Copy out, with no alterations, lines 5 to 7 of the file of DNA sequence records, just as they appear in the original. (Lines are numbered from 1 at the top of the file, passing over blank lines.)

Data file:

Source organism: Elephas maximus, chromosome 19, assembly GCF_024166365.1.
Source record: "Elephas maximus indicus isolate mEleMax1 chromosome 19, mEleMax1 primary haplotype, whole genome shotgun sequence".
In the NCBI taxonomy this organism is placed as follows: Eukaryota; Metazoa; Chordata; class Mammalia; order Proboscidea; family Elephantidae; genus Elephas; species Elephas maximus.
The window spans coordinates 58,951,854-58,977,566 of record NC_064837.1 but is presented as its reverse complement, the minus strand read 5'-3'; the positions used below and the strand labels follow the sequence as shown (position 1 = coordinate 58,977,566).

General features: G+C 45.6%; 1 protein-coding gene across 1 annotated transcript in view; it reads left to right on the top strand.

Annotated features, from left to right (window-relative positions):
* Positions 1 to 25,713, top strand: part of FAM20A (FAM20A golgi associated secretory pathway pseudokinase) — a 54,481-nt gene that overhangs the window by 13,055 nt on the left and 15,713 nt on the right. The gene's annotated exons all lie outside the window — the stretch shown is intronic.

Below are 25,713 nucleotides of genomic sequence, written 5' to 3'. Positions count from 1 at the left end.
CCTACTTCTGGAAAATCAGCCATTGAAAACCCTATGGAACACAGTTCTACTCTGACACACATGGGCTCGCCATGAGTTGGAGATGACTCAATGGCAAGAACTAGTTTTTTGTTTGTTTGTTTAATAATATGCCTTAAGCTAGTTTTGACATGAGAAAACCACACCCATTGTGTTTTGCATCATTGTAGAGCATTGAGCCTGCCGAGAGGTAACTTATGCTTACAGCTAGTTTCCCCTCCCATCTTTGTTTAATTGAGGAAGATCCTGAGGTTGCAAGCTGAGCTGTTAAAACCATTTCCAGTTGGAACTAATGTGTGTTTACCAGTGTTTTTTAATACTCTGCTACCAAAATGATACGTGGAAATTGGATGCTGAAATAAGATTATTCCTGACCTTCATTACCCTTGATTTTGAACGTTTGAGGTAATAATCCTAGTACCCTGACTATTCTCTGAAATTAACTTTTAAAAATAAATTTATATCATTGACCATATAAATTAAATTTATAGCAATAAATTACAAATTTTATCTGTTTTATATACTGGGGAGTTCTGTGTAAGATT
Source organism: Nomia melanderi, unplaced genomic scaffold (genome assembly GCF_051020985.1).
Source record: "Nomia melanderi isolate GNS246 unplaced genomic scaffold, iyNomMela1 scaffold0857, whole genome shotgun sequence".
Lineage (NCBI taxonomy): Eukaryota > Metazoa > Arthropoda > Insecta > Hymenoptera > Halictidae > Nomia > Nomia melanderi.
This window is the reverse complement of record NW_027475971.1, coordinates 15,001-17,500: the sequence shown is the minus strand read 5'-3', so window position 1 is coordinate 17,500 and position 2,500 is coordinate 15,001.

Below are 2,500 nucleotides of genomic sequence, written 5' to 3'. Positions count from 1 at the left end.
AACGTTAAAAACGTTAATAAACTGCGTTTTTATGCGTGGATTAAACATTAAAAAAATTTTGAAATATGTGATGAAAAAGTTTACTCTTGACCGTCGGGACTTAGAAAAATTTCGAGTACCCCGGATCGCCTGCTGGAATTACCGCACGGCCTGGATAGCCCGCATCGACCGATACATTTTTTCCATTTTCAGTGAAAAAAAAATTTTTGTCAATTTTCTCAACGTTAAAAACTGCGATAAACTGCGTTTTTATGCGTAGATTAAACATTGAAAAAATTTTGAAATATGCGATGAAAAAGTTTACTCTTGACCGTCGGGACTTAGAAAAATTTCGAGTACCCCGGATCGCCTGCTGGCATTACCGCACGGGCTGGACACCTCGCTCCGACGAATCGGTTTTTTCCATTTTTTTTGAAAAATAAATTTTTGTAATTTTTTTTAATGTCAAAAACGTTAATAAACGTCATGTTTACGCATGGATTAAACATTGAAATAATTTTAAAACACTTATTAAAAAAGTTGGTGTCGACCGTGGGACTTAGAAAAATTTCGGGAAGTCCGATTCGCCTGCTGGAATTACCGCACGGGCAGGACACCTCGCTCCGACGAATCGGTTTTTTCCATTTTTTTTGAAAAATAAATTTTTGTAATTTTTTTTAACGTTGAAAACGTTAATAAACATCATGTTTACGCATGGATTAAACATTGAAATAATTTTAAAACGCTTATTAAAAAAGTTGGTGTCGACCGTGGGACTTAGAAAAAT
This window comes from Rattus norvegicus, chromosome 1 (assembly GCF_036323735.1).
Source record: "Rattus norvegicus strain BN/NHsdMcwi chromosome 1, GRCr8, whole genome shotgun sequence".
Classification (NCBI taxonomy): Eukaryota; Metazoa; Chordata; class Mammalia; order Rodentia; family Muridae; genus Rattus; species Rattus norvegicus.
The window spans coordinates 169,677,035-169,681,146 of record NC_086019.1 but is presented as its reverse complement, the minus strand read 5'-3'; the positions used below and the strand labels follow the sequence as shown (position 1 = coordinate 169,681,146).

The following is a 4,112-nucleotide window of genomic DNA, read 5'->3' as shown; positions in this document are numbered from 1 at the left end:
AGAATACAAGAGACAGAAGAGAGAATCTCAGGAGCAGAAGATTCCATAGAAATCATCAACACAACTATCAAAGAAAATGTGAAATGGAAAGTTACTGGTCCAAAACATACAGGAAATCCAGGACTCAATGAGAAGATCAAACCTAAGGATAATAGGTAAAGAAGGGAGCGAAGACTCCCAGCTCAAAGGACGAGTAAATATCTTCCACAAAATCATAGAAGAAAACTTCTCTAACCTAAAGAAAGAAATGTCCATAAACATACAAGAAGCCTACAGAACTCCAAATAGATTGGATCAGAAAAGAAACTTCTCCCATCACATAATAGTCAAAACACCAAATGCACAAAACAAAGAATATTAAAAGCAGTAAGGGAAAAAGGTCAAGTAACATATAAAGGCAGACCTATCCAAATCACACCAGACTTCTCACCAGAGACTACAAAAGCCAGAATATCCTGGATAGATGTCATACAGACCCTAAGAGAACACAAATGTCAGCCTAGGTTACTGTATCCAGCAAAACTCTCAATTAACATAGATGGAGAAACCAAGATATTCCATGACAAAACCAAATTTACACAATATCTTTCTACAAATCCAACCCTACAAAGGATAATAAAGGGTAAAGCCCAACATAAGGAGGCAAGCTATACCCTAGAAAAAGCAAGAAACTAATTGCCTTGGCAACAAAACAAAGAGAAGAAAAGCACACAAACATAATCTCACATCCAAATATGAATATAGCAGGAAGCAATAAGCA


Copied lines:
General features: G+C 45.6%; 1 protein-coding gene across 1 annotated transcript in view; it reads left to right on the top strand.

Annotated features, from left to right (window-relative positions):
* Positions 1 to 25,713, top strand: part of FAM20A (FAM20A golgi associated secretory pathway pseudokinase) — a 54,481-nt gene that overhangs the window by 13,055 nt on the left and 15,713 nt on the right. The gene's annotated exons all lie outside the window — the stretch shown is intronic.